This Condition applies to all Tickets, including Tickets (such as Advance Tickets) that are otherwise non-refundable, and also applies if you have begun your journey but are unable to complete it due to delay or cancellations and return to your point of origin

When is the journey and how much have you paid?
 

ivorytoast28

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OP said it was £11
It should have been £16.85 as an advance single with 16-25 railcard, though I used £5 credit offer from LNER perks to pay for it. So yeah it wasn't a lot, it just got me curious with the itinerary change as to what the rights of the passenger were
 

yorkie

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I couldn't find your tweet; I would have directed LNER to this thread if I had found it.
 

ivorytoast28

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If your journey is delayed you can claim

What is less clear is if you depart early, can you still claim? If the company does not state that you can, I would assume that you can't; so only do this if the arrival time is crucial and you do not mind departing early and not being compensated for the inconvenience

LNER are incorrect.


I would say that you are contracted to depart at 1535 and you are also contracted to arrive at the time you booked; it is therefore your contractual entitlement to do either of these things and it is your choice which you do.


They are wrong; it's a fundamental part of the Conditions of Travel.



When is the journey and how much have you paid?
So in the first and 3rd point you are essentially saying i should attempt to board an earlier LNER train than I have been booked onto?

I couldn't find your tweet; I would have directed LNER to this thread if I had found it.
I messaged them personally, sorry, i'll send them the link here if that is appropriate
 

yorkie

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If you can't get a replacement ticket for the same price, don't get a refund if you still want to make the journey.

If you don't mind the possibility of being delayed and getting a taxi, just get your booked train from KGX

If you really want to arrive time, have a word with the Train Manager and explain that you need to get the earlier train in order to avoid a delay; contractually I believe they are obliged to let you do this (though that does not guarantee they will; if they refuse you then have the option of contesting an additional fare, which may be a lot of hassle)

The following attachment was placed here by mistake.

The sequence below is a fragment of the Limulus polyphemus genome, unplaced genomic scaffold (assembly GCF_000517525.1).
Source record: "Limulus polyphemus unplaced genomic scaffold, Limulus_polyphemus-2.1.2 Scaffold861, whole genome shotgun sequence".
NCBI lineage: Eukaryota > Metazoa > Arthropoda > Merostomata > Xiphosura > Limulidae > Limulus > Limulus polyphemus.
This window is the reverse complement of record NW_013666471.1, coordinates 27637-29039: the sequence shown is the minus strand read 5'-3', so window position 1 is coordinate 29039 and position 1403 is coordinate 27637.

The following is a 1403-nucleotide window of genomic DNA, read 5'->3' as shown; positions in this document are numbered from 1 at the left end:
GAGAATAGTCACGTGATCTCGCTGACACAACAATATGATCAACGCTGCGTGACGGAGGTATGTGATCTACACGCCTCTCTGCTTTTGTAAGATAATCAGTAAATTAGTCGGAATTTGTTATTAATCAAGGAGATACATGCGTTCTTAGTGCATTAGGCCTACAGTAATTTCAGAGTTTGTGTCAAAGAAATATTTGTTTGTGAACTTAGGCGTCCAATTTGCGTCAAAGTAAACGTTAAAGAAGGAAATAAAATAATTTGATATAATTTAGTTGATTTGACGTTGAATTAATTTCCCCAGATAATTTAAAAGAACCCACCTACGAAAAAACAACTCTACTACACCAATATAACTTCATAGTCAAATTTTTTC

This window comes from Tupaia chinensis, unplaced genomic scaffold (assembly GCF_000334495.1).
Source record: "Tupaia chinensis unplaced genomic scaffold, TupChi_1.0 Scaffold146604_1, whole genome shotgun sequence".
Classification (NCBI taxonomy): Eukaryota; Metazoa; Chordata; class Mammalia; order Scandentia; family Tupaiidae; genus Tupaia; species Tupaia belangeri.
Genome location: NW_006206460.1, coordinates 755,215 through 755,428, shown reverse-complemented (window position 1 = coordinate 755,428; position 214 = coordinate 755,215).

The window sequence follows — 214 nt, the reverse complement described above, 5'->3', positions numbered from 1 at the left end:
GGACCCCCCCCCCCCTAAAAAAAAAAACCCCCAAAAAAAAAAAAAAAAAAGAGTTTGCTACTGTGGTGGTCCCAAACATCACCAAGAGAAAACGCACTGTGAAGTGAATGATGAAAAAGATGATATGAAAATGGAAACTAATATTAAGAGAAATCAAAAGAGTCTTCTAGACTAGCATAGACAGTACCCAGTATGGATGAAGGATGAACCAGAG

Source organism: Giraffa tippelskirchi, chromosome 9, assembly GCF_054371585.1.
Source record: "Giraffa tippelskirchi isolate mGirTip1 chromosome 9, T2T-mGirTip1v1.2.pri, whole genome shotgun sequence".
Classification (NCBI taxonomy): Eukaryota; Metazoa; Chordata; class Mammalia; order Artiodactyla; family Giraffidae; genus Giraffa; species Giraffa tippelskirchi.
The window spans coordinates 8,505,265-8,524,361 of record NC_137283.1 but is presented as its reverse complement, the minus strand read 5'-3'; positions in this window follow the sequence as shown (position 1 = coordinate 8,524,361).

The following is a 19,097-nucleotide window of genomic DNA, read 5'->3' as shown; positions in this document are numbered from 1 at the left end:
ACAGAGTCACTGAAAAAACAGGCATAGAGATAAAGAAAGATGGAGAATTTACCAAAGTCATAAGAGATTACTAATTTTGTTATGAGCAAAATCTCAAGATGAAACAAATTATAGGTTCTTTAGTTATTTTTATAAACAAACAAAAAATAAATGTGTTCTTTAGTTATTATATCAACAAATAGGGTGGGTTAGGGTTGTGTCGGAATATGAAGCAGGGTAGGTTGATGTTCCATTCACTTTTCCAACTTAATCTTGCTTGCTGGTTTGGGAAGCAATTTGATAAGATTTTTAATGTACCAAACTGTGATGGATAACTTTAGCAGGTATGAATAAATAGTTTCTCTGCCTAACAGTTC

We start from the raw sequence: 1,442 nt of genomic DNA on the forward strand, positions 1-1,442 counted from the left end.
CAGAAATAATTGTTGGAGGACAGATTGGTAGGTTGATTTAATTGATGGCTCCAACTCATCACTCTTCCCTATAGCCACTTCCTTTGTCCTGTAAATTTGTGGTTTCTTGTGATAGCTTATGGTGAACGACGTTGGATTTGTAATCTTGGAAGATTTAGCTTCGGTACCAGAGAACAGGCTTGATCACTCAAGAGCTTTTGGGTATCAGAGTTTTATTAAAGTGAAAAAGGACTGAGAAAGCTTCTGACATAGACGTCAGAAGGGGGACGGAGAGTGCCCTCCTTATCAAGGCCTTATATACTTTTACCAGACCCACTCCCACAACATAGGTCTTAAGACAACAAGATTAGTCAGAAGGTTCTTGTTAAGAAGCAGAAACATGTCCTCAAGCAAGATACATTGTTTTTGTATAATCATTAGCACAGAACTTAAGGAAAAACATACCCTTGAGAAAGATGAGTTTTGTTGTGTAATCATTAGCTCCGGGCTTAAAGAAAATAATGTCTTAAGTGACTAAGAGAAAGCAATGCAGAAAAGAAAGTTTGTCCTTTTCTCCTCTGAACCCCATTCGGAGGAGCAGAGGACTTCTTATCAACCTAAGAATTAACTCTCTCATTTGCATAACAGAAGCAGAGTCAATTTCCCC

I messaged them personally, sorry, i'll send them the link here if that is appropriate
You could do , or send them straight to https://www.nationalrail.co.uk/National Rail Conditions of Travel.pdf (condition 30) but please only do this if you won't be out of pocket.

On a separate note, this incident does raise the importance of:

1) Booking a journey in advance, so that the contract is formed, if at all possible
2) Booking through a retailer you trust to give you good service (and be able to escalate if you do not; for example the owners of the website/retailer I use can be contacted through this forum if necessary)
3) For a multi-leg journey which may involve multiple tickets, obtain all the ticket(s) in one transaction, from one retailer, with an itinerary clearly showing the full journey

I've mentioned this a few times to people, and this is a perfect example as to why!
 
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ivorytoast28

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If you can't get a replacement ticket for the same price, don't get a refund if you still want to make the journey.

If you don't mind the possibility of being delayed and getting a taxi, just get your booked train from KGX

If you really want to arrive time, have a word with the Train Manager and explain that you need to get the earlier train in order to avoid a delay; contractually I believe they are obliged to let you do this (though that does not guarantee they will; if they refuse you then have the option of contesting an additional fare, which may be a lot of hassle)




You could do , or send them straight to https://www.nationalrail.co.uk/National Rail Conditions of Travel.pdf (condition 30) but please only do this if you won't be out of pocket.

On a separate note, this incident does raise the importance of:

1) Booking a journey in advance, so that the contract is formed, if at all possible
2) Booking through a retailer you trust to give you good service (and be able to escalate if you do not; for example the owners of the website/retailer I use can be contacted through this forum if necessary)
3) For a multi-leg journey which may involve multiple tickets, obtain all the ticket(s) in one transaction, from one retailer, with an itinerary clearly showing the full journey

I've mentioned this a few times to people, and this is a perfect example as to why!
Thank you
And yes I agree, I guess this situation would rarely occur and is only because of covid and Northern releasing future timetables very late. The LNER timetable was about a month ahead, I've no idea when northern finally did, I only checked today. And honestly I trust LNER and their service always seems excellent, this is honestly more northern's fault than theirs.